I see live music as having intertwining yet distinct facets: Music as Performance, Music as Personal Expression, and Music as Communication, and Music as Community. People who are drawn to open musical spaces are often pursuing one of these experiences. These are not categories that are meant to divide or discriminate – one event or piece of music could be one or all of these. It is a wonderful musical phenomenon to achieve them all.
Music as performance
If it takes 10,000 hours to master a given skill, then the performer demonstrates this mastery. The technical proficiency and confidence are something to admire and appreciate – a result of talent and dedication to their art. We’ve experienced it: the orchestra that sounds like one living entity, the unbelievable guitar solo, the perfect vocal harmonies – these performers keep you in their thrall until the last note. This is the artist, the person as fluent in the language of music as the poet is with words. Musicians often use an open stage opportunity to test their mettle as a performer. Given the diversity represented at these events, listeners never know when they might be treated to a musical gem.
Music as personal expression
From a simple song to a complex orchestral composition, music has long been used to convey emotion, tell stories, capture historical events and cultural imperatives. The urge to express heartache or joy finds its way again and again into song – think of blues or gospel.
Personally, I have found song writing to be a cathartic experience. An idea or event that has me preoccupied will find its way into a song. For a while I feel the need to sing it a lot, giving it life, venting the emotion. After a while it loses its “heat” – I still love the melody, the words still resonate with me but I don’t have to relive the passion that gave rise to the song everyone time I sing it (so I can sing it without crying!).
One of the beautiful things about live music events that feature original songwriting is how personal each song is. Each person has a story to tell and the lyrics might make us cry or chuckle or give us pause to think but they all add a dimension to the tapestry that describes our lives.
Music as communication
Watching the communication between musicians is one of the pleasures of live music. Playing together requires listening while performing, a simultaneous give and take, merge and contrast, harmony and counterpoint – a real life example of the whole being more than the sum of the parts.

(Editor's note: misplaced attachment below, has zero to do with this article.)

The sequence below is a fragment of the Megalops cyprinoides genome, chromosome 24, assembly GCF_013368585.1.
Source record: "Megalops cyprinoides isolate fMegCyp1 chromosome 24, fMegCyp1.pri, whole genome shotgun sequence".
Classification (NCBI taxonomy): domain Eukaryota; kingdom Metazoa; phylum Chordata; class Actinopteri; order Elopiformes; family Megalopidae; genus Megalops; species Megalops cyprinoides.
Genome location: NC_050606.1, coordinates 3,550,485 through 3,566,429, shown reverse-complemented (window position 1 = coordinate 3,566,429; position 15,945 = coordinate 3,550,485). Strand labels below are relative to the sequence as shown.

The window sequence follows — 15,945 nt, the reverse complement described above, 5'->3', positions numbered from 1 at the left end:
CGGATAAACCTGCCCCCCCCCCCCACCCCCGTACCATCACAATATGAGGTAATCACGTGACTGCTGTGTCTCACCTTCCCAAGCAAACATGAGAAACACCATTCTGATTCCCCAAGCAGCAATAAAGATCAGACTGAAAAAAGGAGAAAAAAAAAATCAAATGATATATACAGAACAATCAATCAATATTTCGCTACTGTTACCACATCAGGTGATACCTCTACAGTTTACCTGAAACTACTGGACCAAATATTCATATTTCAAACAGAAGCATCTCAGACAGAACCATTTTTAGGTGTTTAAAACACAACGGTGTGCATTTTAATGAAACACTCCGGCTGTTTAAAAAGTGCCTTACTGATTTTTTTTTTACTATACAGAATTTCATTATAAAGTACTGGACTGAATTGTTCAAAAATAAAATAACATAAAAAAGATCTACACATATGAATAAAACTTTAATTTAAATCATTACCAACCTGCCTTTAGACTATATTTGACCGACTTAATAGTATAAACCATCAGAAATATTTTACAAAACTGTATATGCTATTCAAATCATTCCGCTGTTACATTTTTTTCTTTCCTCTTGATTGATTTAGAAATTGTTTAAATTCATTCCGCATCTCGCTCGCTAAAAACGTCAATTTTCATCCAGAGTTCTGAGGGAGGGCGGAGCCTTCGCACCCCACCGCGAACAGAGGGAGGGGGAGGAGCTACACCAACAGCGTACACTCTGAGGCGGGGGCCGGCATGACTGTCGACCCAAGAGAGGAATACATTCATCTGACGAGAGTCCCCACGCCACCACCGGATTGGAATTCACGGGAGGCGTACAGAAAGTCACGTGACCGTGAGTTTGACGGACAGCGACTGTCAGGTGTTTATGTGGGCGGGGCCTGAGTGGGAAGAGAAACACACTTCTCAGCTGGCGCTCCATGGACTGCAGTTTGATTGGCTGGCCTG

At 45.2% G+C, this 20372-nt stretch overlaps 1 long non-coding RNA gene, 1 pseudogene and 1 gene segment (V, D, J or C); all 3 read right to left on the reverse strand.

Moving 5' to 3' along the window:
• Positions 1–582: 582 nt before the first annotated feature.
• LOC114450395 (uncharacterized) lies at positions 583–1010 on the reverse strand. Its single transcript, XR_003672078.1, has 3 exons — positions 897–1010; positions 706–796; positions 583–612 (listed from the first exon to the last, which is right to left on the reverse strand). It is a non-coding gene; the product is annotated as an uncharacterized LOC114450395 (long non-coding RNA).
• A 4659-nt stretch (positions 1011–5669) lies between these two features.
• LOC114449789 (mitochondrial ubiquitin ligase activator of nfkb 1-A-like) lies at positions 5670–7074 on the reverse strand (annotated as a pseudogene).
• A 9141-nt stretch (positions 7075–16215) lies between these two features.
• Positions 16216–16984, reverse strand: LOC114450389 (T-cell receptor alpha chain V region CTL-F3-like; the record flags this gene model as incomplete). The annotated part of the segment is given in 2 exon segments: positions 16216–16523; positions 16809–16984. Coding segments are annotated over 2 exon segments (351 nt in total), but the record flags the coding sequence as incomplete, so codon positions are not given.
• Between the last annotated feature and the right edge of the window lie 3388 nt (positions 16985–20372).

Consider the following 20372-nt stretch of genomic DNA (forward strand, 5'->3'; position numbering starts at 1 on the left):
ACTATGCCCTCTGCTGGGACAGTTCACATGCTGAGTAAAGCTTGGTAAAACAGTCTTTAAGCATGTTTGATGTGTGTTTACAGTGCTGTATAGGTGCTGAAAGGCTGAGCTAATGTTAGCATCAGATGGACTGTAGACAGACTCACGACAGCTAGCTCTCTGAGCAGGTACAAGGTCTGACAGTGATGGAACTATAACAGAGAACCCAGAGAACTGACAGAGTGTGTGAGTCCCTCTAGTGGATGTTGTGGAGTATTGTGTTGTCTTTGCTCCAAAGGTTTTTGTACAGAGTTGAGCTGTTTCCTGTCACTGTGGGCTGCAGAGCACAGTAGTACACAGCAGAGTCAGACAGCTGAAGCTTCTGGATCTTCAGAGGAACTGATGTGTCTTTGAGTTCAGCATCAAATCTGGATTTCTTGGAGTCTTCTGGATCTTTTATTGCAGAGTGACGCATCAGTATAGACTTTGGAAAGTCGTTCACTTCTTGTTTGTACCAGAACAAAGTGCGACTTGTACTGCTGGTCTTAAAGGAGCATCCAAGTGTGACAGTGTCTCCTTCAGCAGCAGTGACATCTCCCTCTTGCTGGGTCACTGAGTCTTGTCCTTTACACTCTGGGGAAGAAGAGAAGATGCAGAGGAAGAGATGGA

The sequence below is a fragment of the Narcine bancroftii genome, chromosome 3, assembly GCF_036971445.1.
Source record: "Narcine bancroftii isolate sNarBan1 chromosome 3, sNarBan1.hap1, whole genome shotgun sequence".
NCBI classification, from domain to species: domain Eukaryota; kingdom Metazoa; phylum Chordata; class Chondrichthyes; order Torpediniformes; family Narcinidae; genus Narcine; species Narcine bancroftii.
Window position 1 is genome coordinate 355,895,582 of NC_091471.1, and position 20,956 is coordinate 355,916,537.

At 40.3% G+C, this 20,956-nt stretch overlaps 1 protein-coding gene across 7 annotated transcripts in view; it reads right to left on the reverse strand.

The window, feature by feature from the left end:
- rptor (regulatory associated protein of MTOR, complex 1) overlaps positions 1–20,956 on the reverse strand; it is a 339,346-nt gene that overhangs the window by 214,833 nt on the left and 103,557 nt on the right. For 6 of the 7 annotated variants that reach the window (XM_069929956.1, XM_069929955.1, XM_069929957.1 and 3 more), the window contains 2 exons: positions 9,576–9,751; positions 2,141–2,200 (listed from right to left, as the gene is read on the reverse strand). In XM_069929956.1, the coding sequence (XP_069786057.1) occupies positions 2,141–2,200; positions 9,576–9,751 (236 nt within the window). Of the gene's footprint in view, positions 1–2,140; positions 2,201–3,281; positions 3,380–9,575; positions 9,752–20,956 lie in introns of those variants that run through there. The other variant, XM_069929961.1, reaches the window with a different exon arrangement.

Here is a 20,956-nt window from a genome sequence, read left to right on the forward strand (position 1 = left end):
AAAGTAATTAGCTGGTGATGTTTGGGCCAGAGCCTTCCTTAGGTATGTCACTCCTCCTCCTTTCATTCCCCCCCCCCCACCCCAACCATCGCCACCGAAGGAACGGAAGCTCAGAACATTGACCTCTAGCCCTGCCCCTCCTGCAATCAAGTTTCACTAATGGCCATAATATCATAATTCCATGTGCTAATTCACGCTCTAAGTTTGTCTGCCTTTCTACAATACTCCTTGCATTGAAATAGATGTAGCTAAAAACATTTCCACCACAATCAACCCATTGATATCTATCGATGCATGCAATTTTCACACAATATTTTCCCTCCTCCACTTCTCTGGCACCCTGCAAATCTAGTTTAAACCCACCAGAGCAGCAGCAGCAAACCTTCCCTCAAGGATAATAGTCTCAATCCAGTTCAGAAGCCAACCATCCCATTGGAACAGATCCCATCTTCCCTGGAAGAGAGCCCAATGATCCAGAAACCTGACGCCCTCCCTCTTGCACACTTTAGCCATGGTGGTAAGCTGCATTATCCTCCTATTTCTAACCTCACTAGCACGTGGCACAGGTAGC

And of course there is the communication with an audience. If this was a dispensable part of the process we’d just stay home and play music in the living room. For some, it’s the challenge of really nailing a song at one go, or the boost we get from our listeners’ appreciation and feedback. Or it can be a way to share our ideas (political, ideological songs) or enthusiasm for a certain artist (favourite covers).
Music as community
Music builds community in the very basic way of people coming together to share a common interest. People who play music together form a sort of micro-culture where boundaries are set and rules are accepted: acoustic or amplified, how long each person can play, what kind of music is played, whether encouragement or honest feedback is expected. Open musical spaces are unique communities where anyone is welcome to play regardless of background. They provide a place to transcend our day-to-day routines, a place to support each others’ creative endeavours, a place to find and nurture friendship.
If you visit enough open music sessions (open stage or song circle or jam) you will likely experience many facets of music: the magical performance, the window into someone’s personal experience, the exchange of ideas, and the feeling of community that comes from a shared music experience.